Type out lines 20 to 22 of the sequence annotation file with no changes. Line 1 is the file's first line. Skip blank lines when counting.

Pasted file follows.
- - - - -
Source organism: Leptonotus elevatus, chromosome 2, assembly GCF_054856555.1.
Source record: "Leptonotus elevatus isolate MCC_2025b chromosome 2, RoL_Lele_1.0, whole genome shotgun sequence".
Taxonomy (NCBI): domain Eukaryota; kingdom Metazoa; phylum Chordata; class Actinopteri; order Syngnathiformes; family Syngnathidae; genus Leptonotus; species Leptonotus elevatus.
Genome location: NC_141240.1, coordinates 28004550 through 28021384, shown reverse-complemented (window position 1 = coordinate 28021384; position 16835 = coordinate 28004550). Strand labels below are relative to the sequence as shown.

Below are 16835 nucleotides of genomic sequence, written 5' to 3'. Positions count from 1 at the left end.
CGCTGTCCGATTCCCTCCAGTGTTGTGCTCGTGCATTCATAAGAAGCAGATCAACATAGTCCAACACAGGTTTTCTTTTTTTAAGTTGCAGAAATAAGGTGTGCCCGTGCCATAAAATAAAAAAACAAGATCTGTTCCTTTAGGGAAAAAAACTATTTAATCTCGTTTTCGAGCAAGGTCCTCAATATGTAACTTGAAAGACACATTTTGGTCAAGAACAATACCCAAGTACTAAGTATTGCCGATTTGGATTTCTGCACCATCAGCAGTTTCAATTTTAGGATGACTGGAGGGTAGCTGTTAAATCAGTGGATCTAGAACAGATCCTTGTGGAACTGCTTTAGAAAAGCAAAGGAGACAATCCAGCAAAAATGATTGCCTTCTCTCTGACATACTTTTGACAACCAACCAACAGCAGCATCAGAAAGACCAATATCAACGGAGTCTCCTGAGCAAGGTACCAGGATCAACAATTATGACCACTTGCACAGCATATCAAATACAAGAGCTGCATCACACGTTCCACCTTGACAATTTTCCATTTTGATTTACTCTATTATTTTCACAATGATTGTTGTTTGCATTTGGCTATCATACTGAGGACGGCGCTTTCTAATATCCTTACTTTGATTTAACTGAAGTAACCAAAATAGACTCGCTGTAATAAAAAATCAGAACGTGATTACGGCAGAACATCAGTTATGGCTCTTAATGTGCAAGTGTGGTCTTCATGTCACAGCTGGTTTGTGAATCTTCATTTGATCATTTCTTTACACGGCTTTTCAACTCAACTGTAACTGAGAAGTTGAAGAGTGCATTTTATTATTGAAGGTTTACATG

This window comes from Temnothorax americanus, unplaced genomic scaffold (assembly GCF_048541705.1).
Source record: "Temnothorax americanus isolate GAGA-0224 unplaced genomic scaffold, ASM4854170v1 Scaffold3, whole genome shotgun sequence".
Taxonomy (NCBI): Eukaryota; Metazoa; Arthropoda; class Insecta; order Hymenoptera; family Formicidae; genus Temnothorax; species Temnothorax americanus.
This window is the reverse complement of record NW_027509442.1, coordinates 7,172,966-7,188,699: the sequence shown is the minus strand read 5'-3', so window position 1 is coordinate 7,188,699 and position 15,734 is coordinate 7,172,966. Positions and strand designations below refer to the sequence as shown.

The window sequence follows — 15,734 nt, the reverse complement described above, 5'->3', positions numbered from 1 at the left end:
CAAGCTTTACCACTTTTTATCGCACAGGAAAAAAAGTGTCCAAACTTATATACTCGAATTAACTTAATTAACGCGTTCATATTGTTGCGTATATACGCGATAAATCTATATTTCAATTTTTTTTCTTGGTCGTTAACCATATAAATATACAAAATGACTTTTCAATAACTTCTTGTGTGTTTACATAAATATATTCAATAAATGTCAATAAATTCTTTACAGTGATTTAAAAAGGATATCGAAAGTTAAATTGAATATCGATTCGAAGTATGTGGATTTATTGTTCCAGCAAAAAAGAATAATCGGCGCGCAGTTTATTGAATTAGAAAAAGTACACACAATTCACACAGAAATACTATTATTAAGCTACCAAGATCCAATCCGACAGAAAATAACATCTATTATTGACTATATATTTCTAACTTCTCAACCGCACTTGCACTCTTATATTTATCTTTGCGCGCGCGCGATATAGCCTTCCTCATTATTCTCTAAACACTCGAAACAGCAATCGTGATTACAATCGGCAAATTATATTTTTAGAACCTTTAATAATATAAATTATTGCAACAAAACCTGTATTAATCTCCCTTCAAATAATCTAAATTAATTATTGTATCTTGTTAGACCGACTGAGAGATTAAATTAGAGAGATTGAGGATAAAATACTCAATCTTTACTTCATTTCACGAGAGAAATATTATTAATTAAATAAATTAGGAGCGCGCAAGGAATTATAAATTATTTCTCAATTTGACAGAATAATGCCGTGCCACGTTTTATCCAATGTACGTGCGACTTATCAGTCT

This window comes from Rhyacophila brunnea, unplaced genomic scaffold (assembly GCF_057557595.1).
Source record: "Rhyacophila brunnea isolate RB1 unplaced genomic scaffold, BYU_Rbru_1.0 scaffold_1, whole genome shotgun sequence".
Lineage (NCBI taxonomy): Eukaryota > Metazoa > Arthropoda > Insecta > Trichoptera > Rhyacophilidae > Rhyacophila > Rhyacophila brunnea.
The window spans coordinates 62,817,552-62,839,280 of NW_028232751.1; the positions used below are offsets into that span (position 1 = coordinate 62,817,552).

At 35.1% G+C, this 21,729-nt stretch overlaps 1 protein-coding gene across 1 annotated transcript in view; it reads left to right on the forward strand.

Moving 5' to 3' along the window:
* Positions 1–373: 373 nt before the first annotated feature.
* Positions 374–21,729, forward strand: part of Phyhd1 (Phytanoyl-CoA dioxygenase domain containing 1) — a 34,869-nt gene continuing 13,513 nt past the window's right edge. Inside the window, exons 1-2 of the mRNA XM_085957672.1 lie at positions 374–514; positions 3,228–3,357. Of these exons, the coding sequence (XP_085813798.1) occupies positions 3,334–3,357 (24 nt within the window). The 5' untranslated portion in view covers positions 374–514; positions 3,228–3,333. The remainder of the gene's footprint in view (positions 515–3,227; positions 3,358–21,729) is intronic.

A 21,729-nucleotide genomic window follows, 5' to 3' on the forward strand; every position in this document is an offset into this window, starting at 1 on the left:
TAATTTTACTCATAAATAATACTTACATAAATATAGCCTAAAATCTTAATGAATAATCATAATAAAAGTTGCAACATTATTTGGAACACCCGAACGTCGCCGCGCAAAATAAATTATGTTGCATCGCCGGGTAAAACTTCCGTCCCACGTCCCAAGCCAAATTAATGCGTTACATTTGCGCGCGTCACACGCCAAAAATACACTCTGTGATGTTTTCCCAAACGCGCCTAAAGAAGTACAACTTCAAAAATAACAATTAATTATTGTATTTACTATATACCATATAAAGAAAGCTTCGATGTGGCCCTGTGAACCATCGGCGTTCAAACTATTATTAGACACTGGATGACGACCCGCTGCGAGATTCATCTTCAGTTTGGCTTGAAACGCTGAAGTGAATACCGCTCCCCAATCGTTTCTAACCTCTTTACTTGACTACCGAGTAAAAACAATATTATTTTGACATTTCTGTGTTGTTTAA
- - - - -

* Positions 374–21,729, forward strand: part of Phyhd1 (Phytanoyl-CoA dioxygenase domain containing 1) — a 34,869-nt gene continuing 13,513 nt past the window's right edge. Inside the window, exons 1-2 of the mRNA XM_085957672.1 lie at positions 374–514; positions 3,228–3,357. Of these exons, the coding sequence (XP_085813798.1) occupies positions 3,334–3,357 (24 nt within the window). The 5' untranslated portion in view covers positions 374–514; positions 3,228–3,333. The remainder of the gene's footprint in view (positions 515–3,227; positions 3,358–21,729) is intronic.

A 21,729-nucleotide genomic window follows, 5' to 3' on the forward strand; every position in this document is an offset into this window, starting at 1 on the left:
TAATTTTACTCATAAATAATACTTACATAAATATAGCCTAAAATCTTAATGAATAATCATAATAAAAGTTGCAACATTATTTGGAACACCCGAACGTCGCCGCGCAAAATAAATTATGTTGCATCGCCGGGTAAAACTTCCGTCCCACGTCCCAAGCCAAATTAATGCGTTACATTTGCGCGCGTCACACGCCAAAAATACACTCTGTGATGTTTTCCCAAACGCGCCTAAAGAAGTACAACTTCAAAAATAACAATTAATTATTGTATTTACTATATACCATATAAAGAAAGCTTCGATGTGGCCCTGTGAACCATCGGCGTTCAAACTATTATTAGACACTGGATGACGACCCGCTGCGAGATTCATCTTCAGTTTGGCTTGAAACGCTGAAGTGAATACCGCTCCCCAATCGTTTCTAACCTCTTTACTTGACTACCGAGTAAAAACAATATTATTTTGACATTTCTGTGTTGTTTAA